While sipping my morning coffee, I pulled out my Wisconsin Gazetteer to find a place to go hiking today. (If you are an adventurer or road-tripper, I highly recommend you go get one - you can find them at most gas stations and even Wal-Mart.) So after perusing various pages, I found a sweet spot. Since I've never hiked any part of the Ice Age Trail before, this seemed like the perfect time to start. And after today's hike (which was *awesome*), you can expect a series of Ice Age Trail reviews to come.
This segment of the trail is located about 10 minutes North of Council Grounds State Park along Hwy. 107. The marker on the map was for Camp New Wood County Park and there was a dotted line next to it indicating a trail for the Ice Age National Scenic Trail. I figured it would be worth a shot to check it out, and if it was a bust, we could always go back to Council Grounds.
The winter has not been kind to Hwy. 107 and the drive was pretty bumpy. But the scenery made it all worthwhile. Halfway between Council Grounds and the Grandfather Falls Segment is a peak marker on the map for Ninemile Hill; there is a momentary but spectacular view of the Wisconsin River Valley from the top of this hill. Also there are two pick-your-own strawberry farms on this stretch of road ~ Engelberry Farms and M&M Strawberry Farm ~ so if you end up checking out this trail in June, make sure to leave time to get some strawberries!
Upon arriving at the Camp New Wood County Park, I realized the parking lot had not been plowed and had to put the Jeep in four-wheel-drive so as not to get stuck. There is alternate parking across the road (with a plowed parking lot) for the Merrill School Forest.
The park itself has pit toilets, playground equipment, covered picnic shelters and plenty of parking. Down the trail a little ways, there is another pit toilet area and a few campsites... although the road is only about 30 feet from the camping area ~ it may not be the quietest place to camp, but being so close to the Wisconsin River might be worth the trade-off. I'll let you know when it warms up enough to camp!
The first thing I noticed when I stepped out of the Jeep was how silent it was. So quiet. You could barely even hear the river gurgling. Normally, when we're at parks you can hear the distant sound of a highway or roads or... something. But here, there was only silence. The evergreen branches hung heavy with the newly fallen snow from yesterday and there were stray snowflakes still falling from the white sky.
The trees along the trail are marked with little yellow rectangles so you don't lose your way. I'm not sure if this would even be possible because it's pretty clear where the trail is ~ even with over a foot of snow covering it! Luckily, someone had already hiked this section of trail earlier and the footprints matched my stride perfectly! (I found this person at the end of this section and talked with him for a minute about other trails in the area, and thanked him for leaving nice footprints for me to walk in!).
There are cute little foot-bridges throughout the trail. Because the trail is kind of "cut into" the hillside between the river and the road (above the trail), I'm sure there's quite a bit of water runoff down the hillside that would wipe out the path, or make it impassable if it weren't for these little bridges. In any case, I think they're cute.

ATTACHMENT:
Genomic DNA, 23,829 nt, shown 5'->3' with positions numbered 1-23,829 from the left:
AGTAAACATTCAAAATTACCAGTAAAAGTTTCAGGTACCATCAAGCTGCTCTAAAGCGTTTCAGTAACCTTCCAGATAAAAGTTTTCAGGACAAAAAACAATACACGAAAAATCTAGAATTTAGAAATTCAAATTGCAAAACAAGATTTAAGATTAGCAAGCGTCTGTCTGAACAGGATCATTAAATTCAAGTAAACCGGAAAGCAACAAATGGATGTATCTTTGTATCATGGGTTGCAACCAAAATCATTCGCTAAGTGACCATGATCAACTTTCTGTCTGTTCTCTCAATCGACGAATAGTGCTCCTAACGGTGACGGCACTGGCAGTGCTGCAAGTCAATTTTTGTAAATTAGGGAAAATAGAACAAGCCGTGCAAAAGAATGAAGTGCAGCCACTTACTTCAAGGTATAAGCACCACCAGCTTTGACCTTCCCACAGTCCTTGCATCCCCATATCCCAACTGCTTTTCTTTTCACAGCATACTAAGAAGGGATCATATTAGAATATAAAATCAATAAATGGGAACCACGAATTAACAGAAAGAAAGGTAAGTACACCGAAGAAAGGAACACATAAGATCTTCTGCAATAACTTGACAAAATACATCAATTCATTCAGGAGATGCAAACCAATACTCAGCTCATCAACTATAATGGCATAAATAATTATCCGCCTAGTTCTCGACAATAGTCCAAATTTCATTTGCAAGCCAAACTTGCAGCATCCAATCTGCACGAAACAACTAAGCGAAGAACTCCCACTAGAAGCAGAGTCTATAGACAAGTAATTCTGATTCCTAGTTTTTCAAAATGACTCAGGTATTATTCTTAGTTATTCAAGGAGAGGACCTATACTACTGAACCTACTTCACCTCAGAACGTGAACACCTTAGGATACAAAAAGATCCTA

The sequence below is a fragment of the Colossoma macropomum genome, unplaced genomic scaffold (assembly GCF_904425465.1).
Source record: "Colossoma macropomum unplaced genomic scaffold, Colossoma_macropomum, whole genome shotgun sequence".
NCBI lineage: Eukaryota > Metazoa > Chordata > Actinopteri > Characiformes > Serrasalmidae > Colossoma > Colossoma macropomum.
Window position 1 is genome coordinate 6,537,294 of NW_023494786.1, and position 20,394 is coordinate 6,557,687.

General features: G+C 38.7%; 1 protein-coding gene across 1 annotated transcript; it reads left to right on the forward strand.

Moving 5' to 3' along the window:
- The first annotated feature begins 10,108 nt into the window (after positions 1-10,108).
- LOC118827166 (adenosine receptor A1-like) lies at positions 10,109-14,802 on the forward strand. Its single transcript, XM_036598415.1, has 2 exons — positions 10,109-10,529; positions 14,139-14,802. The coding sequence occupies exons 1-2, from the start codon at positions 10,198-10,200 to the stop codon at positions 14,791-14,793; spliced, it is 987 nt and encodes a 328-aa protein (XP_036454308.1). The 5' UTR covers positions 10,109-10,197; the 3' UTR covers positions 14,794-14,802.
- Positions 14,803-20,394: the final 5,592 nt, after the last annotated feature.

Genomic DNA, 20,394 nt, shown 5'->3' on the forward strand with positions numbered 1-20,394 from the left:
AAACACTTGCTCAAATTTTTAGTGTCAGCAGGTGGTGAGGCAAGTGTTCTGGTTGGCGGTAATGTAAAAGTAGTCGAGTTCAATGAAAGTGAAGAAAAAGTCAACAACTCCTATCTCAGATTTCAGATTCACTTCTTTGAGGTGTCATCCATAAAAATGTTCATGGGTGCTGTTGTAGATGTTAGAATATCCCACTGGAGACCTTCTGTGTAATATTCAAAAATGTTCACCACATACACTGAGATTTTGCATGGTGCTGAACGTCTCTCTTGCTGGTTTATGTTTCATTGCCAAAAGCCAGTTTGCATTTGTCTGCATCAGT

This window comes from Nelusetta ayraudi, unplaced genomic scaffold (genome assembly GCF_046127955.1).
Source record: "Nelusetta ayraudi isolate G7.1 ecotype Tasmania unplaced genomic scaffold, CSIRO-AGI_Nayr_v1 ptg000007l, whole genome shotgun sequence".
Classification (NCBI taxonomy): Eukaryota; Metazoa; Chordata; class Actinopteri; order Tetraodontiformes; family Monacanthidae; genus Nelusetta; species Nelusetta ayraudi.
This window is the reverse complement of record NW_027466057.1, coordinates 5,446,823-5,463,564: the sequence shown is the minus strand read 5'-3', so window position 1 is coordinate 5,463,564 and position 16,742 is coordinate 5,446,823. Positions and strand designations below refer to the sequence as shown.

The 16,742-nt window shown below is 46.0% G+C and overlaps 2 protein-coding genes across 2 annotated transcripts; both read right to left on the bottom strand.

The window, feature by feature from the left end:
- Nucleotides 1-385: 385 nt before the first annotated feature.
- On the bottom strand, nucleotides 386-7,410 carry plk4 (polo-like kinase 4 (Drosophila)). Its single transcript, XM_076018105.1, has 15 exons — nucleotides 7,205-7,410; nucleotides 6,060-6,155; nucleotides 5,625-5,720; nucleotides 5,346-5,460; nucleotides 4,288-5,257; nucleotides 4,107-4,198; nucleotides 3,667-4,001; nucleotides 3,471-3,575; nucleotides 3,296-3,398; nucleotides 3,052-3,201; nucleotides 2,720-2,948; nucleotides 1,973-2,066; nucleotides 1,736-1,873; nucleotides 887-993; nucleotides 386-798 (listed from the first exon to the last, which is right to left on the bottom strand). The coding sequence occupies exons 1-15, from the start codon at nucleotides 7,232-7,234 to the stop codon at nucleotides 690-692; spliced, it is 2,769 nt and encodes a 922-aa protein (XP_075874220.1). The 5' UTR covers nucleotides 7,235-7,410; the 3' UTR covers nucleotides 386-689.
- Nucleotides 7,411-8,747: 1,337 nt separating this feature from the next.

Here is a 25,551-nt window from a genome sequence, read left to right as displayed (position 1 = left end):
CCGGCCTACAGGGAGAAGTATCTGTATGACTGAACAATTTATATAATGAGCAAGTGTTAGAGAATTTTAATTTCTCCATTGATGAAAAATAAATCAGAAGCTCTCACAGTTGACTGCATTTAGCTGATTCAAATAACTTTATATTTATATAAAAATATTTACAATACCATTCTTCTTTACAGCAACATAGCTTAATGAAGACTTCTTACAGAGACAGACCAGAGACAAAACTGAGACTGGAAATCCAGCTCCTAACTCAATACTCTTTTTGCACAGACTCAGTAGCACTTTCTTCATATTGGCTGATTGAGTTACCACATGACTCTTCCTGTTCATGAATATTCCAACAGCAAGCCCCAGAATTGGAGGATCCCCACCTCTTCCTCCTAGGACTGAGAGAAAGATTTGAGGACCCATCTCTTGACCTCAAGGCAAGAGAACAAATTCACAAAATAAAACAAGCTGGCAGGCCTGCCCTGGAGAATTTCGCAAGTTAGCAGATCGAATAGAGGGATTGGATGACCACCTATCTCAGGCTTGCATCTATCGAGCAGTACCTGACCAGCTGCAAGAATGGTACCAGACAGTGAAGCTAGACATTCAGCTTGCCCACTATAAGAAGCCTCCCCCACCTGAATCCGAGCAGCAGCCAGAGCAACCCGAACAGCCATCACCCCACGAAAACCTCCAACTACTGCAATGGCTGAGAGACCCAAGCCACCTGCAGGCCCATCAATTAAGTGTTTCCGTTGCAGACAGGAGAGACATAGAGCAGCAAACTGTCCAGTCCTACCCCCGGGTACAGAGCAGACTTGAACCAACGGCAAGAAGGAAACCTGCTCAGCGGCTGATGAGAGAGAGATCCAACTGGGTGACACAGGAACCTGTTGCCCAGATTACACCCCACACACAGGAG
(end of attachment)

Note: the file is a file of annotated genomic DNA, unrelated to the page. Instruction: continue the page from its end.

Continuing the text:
I seriously cannot get over how SCENIC it was along this trail. I can't seem to find the right words to bring it to life properly. Instead of taking my word for it and trying to experience it through these photos, I highly recommend you get off the computer and make the road trip out there!
I realize a lot of the beauty today had to do with the blanket of fresh snow on everything, but I can't wait to check out this trail during the different seasons... birds and smell of fresh pine in the spring, camping and swimming in the summer, and the beautiful fall foliage in autumn.
As we got closer to Grandfather Falls, the river got increasingly louder. The babble of water over the rocks of the rapids was so soothing. At the end of this segment is a dam with a portage area for canoes. The trail continues across the river, but we had already hiked 3 miles and needed to conserve our energy to get back to the parking lot. Plus I only brought along one bottle of water and had shared some of it with Charlie (which she didn't drink anyway!) and I knew I was getting dehydrated.
Charlie was definitely much slower on the way back and stopped to chew on sticks along the way. She had been so exuberant when we started the trail, funny how walking through a foot of snow will tire you out so quickly. We had fun though, and that's the whole point.
Even though there was a lot of snow on the trail, I never felt like I was in danger of sliding down the slope to the river below. There were good footholds and if you pay attention to where you're going, you'll do just fine. It is a bit of a challenging hike, but still do-able for beginners. Just make sure you stop frequently to enjoy the view and bring along water so you don't get dehydrated. However, if you're super-afraid of heights, this may not be a good trail for you.
|Small bird's nest I saw on the way back ~ tiny treasures!|
Exploring, going for a walk, checking out a local park... nature is free, people. It doesn't cost you anything to experience the natural world around you. And the reward is immense.